Humans interpreting humans

In a pre­vi­ous post, I showed how, given cer­tain nor­ma­tive as­sump­tions, one could dis­t­in­guish agents for whom an­chor­ing was a bias, from those for which it was a prefer­ence.

But agent looks clearly ridicu­lous—how could an­chor­ing be a bias, it makes no sense. And I agree with that as­sess­ment! ’s prefer­ences make no sense—if we think of it as a hu­man.

Hu­mans model each other in very similar ways

This is an­other way in which I think we can ex­tract hu­man prefer­ences: us­ing the fact that hu­man mod­els of each other, and self-mod­els, are all in­cred­ibly similar. Con­sider the fol­low­ing as­tound­ing state­ments:

  • If some­body turns red, shouts at you, then punches you in the face, they are prob­a­bly an­gry at you.

  • If some­body is drunk, they are less ra­tio­nal at im­ple­ment­ing long-term plans.

  • If some­body close to you tells you an in­ti­mate se­cret, then they prob­a­bly trust you.

Most peo­ple will agree with all those state­ments, to a large ex­tent—in­clud­ing the “some­body” be­ing talked about. But what is go­ing on here? Have I not shown that you can’t de­duce prefer­ences or ra­tio­nal­ity from be­havi­our? It’s not like we’ve put the “some­body” in an FMRI scan to con­struct their in­ter­nal model, so how do we know?

The thing is, that nat­u­ral se­lec­tion is lazy, and a) differ­ent hu­mans use the same type of cog­ni­tive ma­chin­ery to as­sess each other, and b) in­di­vi­d­ual hu­mans tend to use their own self-as­sess­ment ma­chin­ery to as­sess other hu­mans. Con­se­quently, there tends to be large agree­ment be­tween our own in­ter­nal self-as­sess­ment mod­els, our mod­els of other peo­ple, other peo­ple’s mod­els of other peo­ple, and other peo­ple’s self-as­sess­ment mod­els of them­selves:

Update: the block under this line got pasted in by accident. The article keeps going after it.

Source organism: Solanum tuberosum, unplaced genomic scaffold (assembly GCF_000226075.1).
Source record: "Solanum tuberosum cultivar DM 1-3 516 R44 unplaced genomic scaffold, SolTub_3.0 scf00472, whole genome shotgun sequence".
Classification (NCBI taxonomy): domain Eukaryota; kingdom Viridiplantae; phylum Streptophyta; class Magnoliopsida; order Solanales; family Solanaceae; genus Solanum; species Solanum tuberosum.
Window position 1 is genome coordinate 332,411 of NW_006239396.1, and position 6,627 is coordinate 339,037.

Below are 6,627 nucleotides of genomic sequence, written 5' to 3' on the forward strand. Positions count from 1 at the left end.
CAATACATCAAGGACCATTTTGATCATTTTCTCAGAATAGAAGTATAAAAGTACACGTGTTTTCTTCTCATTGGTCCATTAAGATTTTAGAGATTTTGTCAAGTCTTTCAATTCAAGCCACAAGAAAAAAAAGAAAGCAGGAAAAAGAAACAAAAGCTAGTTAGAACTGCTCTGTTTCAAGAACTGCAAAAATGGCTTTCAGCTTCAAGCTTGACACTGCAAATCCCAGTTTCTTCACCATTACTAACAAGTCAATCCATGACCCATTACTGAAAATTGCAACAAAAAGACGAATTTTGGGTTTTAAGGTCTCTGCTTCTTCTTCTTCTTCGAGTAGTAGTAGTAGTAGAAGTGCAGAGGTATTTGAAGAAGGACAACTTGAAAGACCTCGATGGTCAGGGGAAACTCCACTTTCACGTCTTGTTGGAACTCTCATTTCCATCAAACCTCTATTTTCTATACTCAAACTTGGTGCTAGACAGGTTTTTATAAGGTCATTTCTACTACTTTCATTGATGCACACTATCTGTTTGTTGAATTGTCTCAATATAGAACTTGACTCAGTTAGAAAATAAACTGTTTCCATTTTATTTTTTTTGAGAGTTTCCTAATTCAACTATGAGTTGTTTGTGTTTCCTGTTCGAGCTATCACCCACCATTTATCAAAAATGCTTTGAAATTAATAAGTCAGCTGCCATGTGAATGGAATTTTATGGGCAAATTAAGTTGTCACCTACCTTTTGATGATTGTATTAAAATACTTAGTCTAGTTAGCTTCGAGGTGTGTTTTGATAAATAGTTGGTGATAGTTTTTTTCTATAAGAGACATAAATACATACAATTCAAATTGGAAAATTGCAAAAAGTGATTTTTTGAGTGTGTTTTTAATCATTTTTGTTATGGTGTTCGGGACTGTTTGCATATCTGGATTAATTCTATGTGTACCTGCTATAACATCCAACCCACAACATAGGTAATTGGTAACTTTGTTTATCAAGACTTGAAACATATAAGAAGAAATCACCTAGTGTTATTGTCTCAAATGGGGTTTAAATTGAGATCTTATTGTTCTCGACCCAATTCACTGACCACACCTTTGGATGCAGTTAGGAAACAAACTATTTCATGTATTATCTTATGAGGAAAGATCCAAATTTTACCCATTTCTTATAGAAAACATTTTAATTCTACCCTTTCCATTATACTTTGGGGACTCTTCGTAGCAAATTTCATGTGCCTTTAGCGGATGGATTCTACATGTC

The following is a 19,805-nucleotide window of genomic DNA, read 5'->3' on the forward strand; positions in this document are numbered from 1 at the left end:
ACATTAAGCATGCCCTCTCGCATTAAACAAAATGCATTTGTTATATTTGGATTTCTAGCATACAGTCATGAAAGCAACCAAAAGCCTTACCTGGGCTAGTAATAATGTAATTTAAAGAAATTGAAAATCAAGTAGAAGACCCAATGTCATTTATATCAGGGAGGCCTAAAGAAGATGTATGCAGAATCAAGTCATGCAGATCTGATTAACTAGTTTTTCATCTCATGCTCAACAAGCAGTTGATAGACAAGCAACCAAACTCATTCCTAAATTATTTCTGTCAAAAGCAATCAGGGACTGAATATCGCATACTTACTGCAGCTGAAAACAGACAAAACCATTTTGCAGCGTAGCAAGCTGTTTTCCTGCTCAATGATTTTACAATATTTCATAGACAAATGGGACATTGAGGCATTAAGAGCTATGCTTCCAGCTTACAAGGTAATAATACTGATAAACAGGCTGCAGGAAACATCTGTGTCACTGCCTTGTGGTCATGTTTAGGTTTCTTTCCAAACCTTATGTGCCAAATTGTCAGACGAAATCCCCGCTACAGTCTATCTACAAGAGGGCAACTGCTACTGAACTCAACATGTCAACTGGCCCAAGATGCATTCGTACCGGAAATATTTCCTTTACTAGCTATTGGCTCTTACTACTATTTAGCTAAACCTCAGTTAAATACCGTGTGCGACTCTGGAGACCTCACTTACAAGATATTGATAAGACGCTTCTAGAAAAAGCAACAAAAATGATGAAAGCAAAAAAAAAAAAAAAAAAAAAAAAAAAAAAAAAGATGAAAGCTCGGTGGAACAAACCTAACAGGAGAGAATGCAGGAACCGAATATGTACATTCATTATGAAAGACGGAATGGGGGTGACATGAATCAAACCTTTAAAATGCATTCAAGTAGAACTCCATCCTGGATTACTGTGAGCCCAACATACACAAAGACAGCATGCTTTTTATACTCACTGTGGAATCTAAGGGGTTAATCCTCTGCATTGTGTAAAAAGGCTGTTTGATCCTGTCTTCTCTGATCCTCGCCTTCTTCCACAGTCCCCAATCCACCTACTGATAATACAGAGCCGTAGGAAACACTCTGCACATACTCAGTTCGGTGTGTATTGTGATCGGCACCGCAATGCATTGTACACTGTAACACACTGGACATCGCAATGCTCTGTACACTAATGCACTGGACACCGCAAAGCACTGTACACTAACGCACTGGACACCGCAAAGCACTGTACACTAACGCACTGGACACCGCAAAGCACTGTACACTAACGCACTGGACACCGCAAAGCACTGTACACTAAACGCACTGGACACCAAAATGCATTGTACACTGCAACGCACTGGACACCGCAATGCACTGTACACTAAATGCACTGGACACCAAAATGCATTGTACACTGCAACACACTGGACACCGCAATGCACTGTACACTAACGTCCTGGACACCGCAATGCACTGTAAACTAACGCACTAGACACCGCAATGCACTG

This agree­ment is not perfect, by any means—I’ve men­tioned that it varies from cul­ture to cul­ture, in­di­vi­d­ual to in­di­vi­d­ual, and even within the same in­di­vi­d­ual. But even so, we can add the nor­ma­tive as­sump­tion:

  • : If is a hu­man and an­other hu­man, then ‘s mod­els of ‘s prefer­ences and ra­tio­nal­ity are in­for­ma­tive of ’s prefer­ences and ra­tio­nal­ity.

That ex­plains why I said that was a hu­man, while was not: my model of what a hu­man would pre­fer in those cir­cum­stances was cor­rect for but not for .

Im­plicit models

Note that this mod­el­ling is of­ten car­ried out im­plic­itly, through se­lect­ing the sce­nar­ios, and tweak­ing the for­mal model, so as to make the agent be­ing as­sessed more hu­man-like. With many vari­ables to play with, it’s easy to re­strict to a set that seems to demon­strate hu­man-like be­havi­our (for ex­am­ple, us­ing al­most-ra­tio­nal­ity as­sump­tions for agents with small ac­tion spaces but not for agents with large ones).

There’s noth­ing wrong with this ap­proach, but it needs to be made clear that, when we are do­ing that, we are pro­ject­ing our own as­sess­ments of hu­man ra­tio­nal­ity on the agent; we not mak­ing “cor­rect” choices as if we were dis­pas­sion­ately im­prov­ing the hy­per­pa­ram­e­ters of an image recog­ni­tion pro­gram.